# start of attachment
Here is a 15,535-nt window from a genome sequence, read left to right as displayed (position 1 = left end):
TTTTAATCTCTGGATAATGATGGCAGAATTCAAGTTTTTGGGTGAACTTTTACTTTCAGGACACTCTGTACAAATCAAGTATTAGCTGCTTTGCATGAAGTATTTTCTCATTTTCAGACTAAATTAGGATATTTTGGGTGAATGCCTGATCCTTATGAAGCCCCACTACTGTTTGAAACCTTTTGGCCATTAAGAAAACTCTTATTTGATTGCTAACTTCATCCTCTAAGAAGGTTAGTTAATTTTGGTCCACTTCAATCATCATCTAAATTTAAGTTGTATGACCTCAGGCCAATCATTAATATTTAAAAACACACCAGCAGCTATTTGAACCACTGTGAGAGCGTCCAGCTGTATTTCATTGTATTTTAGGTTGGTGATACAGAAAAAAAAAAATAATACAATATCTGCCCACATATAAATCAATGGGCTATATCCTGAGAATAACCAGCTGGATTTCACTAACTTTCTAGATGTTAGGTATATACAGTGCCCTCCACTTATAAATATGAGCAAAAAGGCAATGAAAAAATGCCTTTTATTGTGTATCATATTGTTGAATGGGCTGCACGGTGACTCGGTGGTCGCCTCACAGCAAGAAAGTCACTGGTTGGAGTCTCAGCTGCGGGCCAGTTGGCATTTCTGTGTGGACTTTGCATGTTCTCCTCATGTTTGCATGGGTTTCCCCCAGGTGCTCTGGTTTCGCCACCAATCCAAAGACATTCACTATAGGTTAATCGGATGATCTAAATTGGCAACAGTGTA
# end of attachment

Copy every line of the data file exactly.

Here is a 15,535-nt window from a genome sequence, read left to right as displayed (position 1 = left end):
TTTTAATCTCTGGATAATGATGGCAGAATTCAAGTTTTTGGGTGAACTTTTACTTTCAGGACACTCTGTACAAATCAAGTATTAGCTGCTTTGCATGAAGTATTTTCTCATTTTCAGACTAAATTAGGATATTTTGGGTGAATGCCTGATCCTTATGAAGCCCCACTACTGTTTGAAACCTTTTGGCCATTAAGAAAACTCTTATTTGATTGCTAACTTCATCCTCTAAGAAGGTTAGTTAATTTTGGTCCACTTCAATCATCATCTAAATTTAAGTTGTATGACCTCAGGCCAATCATTAATATTTAAAAACACACCAGCAGCTATTTGAACCACTGTGAGAGCGTCCAGCTGTATTTCATTGTATTTTAGGTTGGTGATACAGAAAAAAAAAAATAATACAATATCTGCCCACATATAAATCAATGGGCTATATCCTGAGAATAACCAGCTGGATTTCACTAACTTTCTAGATGTTAGGTATATACAGTGCCCTCCACTTATAAATATGAGCAAAAAGGCAATGAAAAAATGCCTTTTATTGTGTATCATATTGTTGAATGGGCTGCACGGTGACTCGGTGGTCGCCTCACAGCAAGAAAGTCACTGGTTGGAGTCTCAGCTGCGGGCCAGTTGGCATTTCTGTGTGGACTTTGCATGTTCTCCTCATGTTTGCATGGGTTTCCCCCAGGTGCTCTGGTTTCGCCACCAATCCAAAGACATTCACTATAGGTTAATCGGATGATCTAAATTGGCAACAGTGTA